IntroductionThe New Zealand’s economy can be described as a market economy that greatly relies on international commerce, mainly with the European Union, China, Japan, Australia and the United States. It is strongly focused on primary industries such as agriculture and tourism with few high-tech and manufacturing sectors. The country is viewed as the most business friendly nation due to the free market reforms undertaken in the previous decades to eradicate barriers to investment. The Ireland’s economy on the other hand has changed in recent times, focusing on high-tech and services industries and reliant on industry, trade and investment.
Ireland has a stronger, vibrant economy in relation to GDP per capita, trade balance and household savings compared to New Zealand. However, the present financial crisis is impacting the Irish monetary system relentlessly, compounding domestic monetary problems. Fundamental DifferencesUnlike New Zealand whose economy has few manufacturing and high-tech industries and focuses on primary products, Ireland is basically a modern, commerce dependent economy. Its Gross Domestic Product averaged six percent between 1995 and 2007, but the level of activities declined considerably in the year 2008 and Ireland’s economy entered into a slump or recession for the very first time in a period of ten years following the start of the global economic crisis and successive severe recession in the construction, building and property markets (Economics Department, 2007).
Some of the once important sectors including farming, fisheries and agriculture have been dwarfed by services and industry sectors. Although the export segment, flooded by foreign multinationals is a major element of the economy, building and construction recently accelerated development of the economy together with increasing business investment and consumer spending.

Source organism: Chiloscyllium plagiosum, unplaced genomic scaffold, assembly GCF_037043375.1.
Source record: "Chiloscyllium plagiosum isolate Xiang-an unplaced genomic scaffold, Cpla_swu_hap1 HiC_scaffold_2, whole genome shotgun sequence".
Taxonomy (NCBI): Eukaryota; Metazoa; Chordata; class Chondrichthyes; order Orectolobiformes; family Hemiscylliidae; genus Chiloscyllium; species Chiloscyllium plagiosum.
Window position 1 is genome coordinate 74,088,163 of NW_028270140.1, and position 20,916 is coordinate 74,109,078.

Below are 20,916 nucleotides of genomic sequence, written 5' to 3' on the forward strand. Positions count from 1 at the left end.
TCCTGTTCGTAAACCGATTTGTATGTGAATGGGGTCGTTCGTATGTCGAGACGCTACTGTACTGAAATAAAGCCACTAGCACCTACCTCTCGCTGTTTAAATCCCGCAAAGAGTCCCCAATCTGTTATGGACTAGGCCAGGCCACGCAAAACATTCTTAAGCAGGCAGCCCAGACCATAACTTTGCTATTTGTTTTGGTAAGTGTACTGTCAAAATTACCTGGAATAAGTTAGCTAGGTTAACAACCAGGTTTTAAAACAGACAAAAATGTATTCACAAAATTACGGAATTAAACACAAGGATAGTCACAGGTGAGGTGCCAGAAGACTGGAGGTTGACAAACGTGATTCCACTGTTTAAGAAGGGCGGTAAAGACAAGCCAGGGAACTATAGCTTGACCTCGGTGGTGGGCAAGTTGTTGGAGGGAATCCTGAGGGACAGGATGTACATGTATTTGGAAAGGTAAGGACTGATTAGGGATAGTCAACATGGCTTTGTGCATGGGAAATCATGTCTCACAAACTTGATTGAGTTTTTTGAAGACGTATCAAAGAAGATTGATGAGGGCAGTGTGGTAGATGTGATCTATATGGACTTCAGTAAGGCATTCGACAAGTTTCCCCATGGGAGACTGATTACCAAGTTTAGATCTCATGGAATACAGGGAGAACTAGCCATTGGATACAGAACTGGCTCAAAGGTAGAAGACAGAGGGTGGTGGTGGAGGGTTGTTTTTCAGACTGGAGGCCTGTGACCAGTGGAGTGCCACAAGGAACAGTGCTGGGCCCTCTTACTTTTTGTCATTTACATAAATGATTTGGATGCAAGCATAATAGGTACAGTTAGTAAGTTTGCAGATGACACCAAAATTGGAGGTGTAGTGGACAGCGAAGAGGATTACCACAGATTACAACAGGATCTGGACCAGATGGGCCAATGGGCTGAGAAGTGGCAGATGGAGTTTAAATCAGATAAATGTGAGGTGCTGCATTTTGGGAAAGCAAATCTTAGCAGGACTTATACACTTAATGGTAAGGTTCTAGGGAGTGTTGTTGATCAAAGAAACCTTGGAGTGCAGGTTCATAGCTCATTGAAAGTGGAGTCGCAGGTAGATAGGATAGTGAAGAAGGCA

Pricing or property prices increased more quickly in Ireland than in New Zealand within the last ten years compared to any other industrialized economy. GDP also improved during growth years and overtook that of America in 2007. Trade BalanceTrade balance is the net exports of products and services for a specific country. IN incorporates all exchanges between a country and other countries in the world involving a transfer of ownership of goods and general merchandise as well as services. If exports of a particular country surpass its imports, it is said to have a positive trade balance or a trade surplus.
If imports surpass exports on the other hand, the country has a negative trade balance or a trade deficit. The volume of Irish exports increased drastically between 1995 and 2000 and surpassed European Union’s growth. The decline of the positive trade balance in the 2000s implied that the Irish imports were expanding due to improved demand for luxury services and items rather than from a fall in exports like in New Zealand economy. However, the current economic crisis and sluggish than anticipated development in the European Union area was predicted to negatively affect Irish exports.
The trade balance was projected to become positive in the year 2004 as a result of improved world and EU economy. In 2001, Ireland’s imports were $48.3 billion while exports totaled $85.3 billion resulting in a positive trade balance of $37 billion.